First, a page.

I have a confession to make. Before reading this book, I had never before read a Magnus: Robot Fighter comic. I had absolutely no experience with the character at all. And I was in my comic-reading prime during the glory days of Valiant Comics in the 1990s. I was a serious collector who was intrigued to go back and read back issues for characters who have been around for years. And yet, somehow, I missed him completely. So, of course, I had to jump at the chance to read the new reboot, now published by Dynamite Entertainment.
It starts off innocently enough, in the year 2045, in a town peacefully inhabited by robots and humans, Magnus is a history teacher and school martial arts coach. It’s nice to see him teaching students about peace (and hopeful that in the real 2045 we are still learning from Frederick Douglas) and training them to be warriors, some serious foreshadowing going on there. The town is run by a benevolent artificial intelligence, 1A, whom Magnus lovingly refers to as his own father. Magnus also learns that he will be a father himself, with a child soon to be arriving. In short, all is going great for him. So of course, it can’t last. And suddenly, Magnus finds himself in a world he doesn't understand or recognize, and he finally gets down to the fighting. There’s a twist in there that isn't the most well-hidden, but does the job of getting the reader and character to where we all want to be. Well, at least where the reader wants to be, Magnus was probably happier before.
And here is where my inexperience with Magnus: Robot Fighter comes through: I have absolutely no idea if this twist is part of his original mythology or something created for this new series. As I stated, it’s a somewhat obvious twist, and one that has been used very famously elsewhere in science fiction. That doesn’t mean it’s poorly done or a retread, but while it sets up the story and gets the reader to sympathize with Magnus, one wonders whether or not it was truly necessary as it negates most of the story. Because while we sympathize with him, it does slow him down from doing what we truly want to see him do, namely fight robots.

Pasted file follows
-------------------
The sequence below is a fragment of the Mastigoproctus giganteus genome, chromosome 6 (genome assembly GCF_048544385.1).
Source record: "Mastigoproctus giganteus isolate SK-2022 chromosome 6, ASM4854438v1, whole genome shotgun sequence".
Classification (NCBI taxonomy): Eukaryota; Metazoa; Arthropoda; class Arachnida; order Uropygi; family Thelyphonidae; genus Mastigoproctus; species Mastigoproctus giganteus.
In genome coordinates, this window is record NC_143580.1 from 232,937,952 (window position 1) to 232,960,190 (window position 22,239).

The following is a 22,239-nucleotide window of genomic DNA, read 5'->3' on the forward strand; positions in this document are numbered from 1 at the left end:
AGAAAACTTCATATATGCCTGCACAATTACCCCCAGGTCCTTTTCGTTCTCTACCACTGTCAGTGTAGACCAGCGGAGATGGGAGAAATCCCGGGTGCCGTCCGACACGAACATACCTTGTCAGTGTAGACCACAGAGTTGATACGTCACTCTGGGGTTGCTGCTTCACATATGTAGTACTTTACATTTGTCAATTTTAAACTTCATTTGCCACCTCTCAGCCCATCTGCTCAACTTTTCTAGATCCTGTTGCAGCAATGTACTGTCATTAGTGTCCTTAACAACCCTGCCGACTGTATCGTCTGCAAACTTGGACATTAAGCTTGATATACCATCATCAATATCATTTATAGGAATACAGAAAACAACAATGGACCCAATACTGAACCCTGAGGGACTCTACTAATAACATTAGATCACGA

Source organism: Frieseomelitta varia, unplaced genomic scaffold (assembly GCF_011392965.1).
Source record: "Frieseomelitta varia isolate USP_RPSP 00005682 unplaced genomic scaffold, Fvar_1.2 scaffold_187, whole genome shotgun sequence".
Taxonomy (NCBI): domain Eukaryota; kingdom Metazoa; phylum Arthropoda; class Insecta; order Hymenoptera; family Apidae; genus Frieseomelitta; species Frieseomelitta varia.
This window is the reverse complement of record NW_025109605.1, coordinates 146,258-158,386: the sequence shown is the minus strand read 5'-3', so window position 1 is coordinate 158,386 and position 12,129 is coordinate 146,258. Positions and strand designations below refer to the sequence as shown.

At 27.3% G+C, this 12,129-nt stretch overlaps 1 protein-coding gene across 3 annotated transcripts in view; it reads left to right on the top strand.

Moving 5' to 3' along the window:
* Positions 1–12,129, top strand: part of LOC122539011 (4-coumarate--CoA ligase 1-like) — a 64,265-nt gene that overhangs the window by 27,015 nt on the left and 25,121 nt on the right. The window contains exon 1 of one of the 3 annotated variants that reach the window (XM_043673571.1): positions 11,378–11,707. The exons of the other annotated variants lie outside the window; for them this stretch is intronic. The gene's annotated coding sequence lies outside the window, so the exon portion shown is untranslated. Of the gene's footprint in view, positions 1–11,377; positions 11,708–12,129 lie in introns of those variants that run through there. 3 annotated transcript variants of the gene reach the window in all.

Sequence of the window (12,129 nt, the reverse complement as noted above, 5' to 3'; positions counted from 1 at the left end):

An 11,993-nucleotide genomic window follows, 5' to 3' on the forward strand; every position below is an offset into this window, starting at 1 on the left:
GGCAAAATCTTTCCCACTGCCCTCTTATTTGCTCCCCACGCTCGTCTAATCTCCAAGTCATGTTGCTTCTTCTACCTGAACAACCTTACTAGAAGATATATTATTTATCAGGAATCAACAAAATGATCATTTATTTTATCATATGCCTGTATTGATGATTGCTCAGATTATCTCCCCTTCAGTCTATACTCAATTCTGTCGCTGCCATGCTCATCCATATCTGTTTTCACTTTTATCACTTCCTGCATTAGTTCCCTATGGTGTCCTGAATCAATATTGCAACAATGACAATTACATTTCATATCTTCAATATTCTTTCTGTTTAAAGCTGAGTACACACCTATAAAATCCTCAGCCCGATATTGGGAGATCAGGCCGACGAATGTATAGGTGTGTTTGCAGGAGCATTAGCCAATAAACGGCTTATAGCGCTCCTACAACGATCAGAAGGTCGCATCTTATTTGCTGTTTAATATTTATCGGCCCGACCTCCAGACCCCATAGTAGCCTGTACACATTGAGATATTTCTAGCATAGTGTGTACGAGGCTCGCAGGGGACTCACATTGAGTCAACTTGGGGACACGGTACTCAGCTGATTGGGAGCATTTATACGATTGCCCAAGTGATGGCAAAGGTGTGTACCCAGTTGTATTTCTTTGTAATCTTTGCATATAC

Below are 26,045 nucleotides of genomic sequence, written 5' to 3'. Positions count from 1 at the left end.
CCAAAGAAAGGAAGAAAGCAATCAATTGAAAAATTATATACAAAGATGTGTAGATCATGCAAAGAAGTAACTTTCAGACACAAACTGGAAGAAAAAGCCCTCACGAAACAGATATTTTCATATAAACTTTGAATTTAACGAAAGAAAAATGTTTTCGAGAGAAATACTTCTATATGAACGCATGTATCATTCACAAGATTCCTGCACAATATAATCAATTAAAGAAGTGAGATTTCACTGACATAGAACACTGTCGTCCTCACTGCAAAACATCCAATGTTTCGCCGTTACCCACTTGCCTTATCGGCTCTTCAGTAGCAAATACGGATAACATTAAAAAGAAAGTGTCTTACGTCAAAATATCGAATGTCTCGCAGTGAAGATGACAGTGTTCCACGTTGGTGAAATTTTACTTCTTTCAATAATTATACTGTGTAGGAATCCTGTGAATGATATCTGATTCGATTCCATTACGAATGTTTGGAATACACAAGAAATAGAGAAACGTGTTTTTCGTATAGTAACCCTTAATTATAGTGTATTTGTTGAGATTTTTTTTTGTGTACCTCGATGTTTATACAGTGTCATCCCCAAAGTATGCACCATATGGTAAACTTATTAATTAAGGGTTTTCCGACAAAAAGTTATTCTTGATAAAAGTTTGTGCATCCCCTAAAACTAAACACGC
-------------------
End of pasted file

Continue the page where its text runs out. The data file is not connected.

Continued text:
The artwork in the book is quite dynamic, which gives huge amounts of optimism once we do get down to "robot fighting". There is one panel, during the “twist” sequence that left me a little confused as to what was going on, but for the greater part of the book everything is clear. There’s almost a Neal Adams look to this one, high praise indeed, a connection made even more in my brain by the excellent coloring effects. There is excellent dark and bright contrast, and great character design.
Fans of Magnus are probably just happy to have the character back in their life. Other comic book fans looking for a new series to jump into will be contented with the setup here. Personally, I’d have liked a bit more action. So I’d give this book three stars, but am incredibly optimistic for the rest of the series.
MAGNUS: ROBOT FIGHTER #1
Fred Van Lente (w)
Cory Smith (a)
Gabriel Hardman (c)
32 pages - $3.99
(Sam Moyerman is a professional demon hunter. He writes reviews on the hunt while camped out within the protective womb of hollowed monster husk.)
Who's excited to see Magnus and the other Gold Key characters back front and center at Dynamite? Maybe a crossover with Valiant Comics? Let us know below!
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